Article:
1. Engaging content, easy to search
Newsela consistently engages kids with its content. They have a terrific sense of what kids will be interested in and yet they never underestimate kids' ability to think about big issues. They balance fun articles (Jedi lightsaber exercise class) with hard-hitting news (Flint, Michigan water pollution crisis). And they use great photos to draw kids in.
It's easy to search for specific topics or browse general interest areas--and this encourages kids to figure out what interests them, to discover the news that matters. I also love that there's a dedicated site for elementary kids, recognizing that some articles are better for younger kids than others.
|screenshot of "latest news" from Newsela 1.22.15|
Kids can select the right reading level for them, adjusting the article with an easy click. Nonfiction is harder for many kids to read, especially current events about topics that are new to them. Newsela lets kids read an article at an easier level, with simpler sentences and less complicated vocabulary. They can read, change the level and re-read the same article. Kids with different reading levels can read and discuss the same article but at a level just right for each kid.
|Kids can easily adjust the reading level|
We all like personalizing our reading experience. Kids sign up for free Newsela accounts--at school, I recommend that they use their school Google account to automatically sign in. Newsela lets readers mark which articles they like and recommends other articles on a similar subject.
Teachers love the annotation features. Kids can highlight and annotate articles, saving their thoughts for later. This makes it great for prompting deeper thinking, discussions and further writing about articles. This feature promotes active reading, helping kids focus on main ideas and engage with the material. It's so easy to use that I have found kids enjoy it.
|annotations made with a 5th grade class|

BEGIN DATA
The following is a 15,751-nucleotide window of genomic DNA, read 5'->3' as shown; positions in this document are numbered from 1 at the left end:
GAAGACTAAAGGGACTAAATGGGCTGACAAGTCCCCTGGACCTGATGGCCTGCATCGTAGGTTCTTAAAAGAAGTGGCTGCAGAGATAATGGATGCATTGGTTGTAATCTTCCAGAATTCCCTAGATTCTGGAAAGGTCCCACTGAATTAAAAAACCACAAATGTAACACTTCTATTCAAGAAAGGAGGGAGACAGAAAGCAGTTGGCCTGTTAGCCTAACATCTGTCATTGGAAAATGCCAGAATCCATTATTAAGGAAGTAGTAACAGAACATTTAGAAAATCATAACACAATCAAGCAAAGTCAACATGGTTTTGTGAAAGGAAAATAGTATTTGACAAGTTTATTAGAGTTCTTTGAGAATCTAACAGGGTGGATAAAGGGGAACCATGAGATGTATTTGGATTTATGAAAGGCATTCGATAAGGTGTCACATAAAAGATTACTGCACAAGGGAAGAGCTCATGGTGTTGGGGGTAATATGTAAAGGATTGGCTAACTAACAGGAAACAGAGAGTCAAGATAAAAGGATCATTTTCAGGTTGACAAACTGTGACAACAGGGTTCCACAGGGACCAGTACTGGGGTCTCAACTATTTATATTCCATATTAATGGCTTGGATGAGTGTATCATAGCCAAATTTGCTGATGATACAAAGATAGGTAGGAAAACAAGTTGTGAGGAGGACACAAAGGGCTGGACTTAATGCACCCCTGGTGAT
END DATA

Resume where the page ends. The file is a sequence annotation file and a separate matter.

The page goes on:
While I am not a fan of multiple-choice quizzes, I actually think these quizzes help kids check their understanding of the article. They also let kids practice taking this type of quiz in a low-stress environment. This helps them practice just the sorts of questions that will be on state tests, but helps them keep a growth mindset--noticing how they get better as they practice more.
5. Text sets encourage kids to broaden thinking
I love the way that Newsela editors are creating text sets to encourage kids to read more broadly. Some recent examples include text sets on animal ethics, bullying, and pollution. Teachers will especially like the PRO/CON text set to support students' persuasive writing.
And now, it's even easier to use at home with your mobile device--Newsela has just released its app for iPads and iPhones. See this Newsela blog article for more information. I've only just started testing this, but I like it already. It's easy to check the most recent news, and it's also easy to search for specific topics. I love the way readers can easily change the reading level on the app -- very well designed.
We use both the free and PRO site in our school district. My daughter's 6th grade teacher uses the PRO subscription site and really likes the additional data he gathers. For families and many classrooms, the free site is a terrific resource. If you make a purchase using the Amazon links on this site, a small portion goes to Great Kid Books. Thank you for your support.
©2016 Mary Ann Scheuer, Great Kid Books